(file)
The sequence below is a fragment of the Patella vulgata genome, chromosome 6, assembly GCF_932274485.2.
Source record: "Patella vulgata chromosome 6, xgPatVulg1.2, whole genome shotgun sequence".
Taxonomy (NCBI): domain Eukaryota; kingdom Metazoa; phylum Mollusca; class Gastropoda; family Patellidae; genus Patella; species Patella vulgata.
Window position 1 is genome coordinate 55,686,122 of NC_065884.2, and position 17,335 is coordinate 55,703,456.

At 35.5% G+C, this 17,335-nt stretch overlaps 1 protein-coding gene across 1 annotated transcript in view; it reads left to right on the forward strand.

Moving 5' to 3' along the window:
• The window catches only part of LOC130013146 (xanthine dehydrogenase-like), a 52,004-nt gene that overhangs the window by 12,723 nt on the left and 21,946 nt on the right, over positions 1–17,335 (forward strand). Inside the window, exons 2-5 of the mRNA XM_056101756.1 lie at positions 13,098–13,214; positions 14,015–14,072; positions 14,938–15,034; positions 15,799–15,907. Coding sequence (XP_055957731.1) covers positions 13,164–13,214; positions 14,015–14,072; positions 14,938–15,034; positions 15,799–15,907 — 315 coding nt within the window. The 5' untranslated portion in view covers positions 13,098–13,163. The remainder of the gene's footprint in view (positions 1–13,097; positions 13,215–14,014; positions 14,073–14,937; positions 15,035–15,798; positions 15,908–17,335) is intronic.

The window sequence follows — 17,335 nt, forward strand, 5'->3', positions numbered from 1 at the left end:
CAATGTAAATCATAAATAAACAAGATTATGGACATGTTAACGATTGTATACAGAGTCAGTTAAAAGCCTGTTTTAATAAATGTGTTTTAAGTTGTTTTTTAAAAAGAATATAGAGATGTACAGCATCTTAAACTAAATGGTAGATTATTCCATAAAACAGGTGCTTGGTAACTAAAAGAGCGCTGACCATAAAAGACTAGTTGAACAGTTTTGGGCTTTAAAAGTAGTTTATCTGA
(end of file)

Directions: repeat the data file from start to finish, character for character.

The sequence below is a fragment of the Patella vulgata genome, chromosome 6, assembly GCF_932274485.2.
Source record: "Patella vulgata chromosome 6, xgPatVulg1.2, whole genome shotgun sequence".
Taxonomy (NCBI): domain Eukaryota; kingdom Metazoa; phylum Mollusca; class Gastropoda; family Patellidae; genus Patella; species Patella vulgata.
Window position 1 is genome coordinate 55,686,122 of NC_065884.2, and position 17,335 is coordinate 55,703,456.

At 35.5% G+C, this 17,335-nt stretch overlaps 1 protein-coding gene across 1 annotated transcript in view; it reads left to right on the forward strand.

Moving 5' to 3' along the window:
• The window catches only part of LOC130013146 (xanthine dehydrogenase-like), a 52,004-nt gene that overhangs the window by 12,723 nt on the left and 21,946 nt on the right, over positions 1–17,335 (forward strand). Inside the window, exons 2-5 of the mRNA XM_056101756.1 lie at positions 13,098–13,214; positions 14,015–14,072; positions 14,938–15,034; positions 15,799–15,907. Coding sequence (XP_055957731.1) covers positions 13,164–13,214; positions 14,015–14,072; positions 14,938–15,034; positions 15,799–15,907 — 315 coding nt within the window. The 5' untranslated portion in view covers positions 13,098–13,163. The remainder of the gene's footprint in view (positions 1–13,097; positions 13,215–14,014; positions 14,073–14,937; positions 15,035–15,798; positions 15,908–17,335) is intronic.

The window sequence follows — 17,335 nt, forward strand, 5'->3', positions numbered from 1 at the left end:
CAATGTAAATCATAAATAAACAAGATTATGGACATGTTAACGATTGTATACAGAGTCAGTTAAAAGCCTGTTTTAATAAATGTGTTTTAAGTTGTTTTTTAAAAAGAATATAGAGATGTACAGCATCTTAAACTAAATGGTAGATTATTCCATAAAACAGGTGCTTGGTAACTAAAAGAGCGCTGACCATAAAAGACTAGTTGAACAGTTTTGGGCTTTAAAAGTAGTTTATCTGA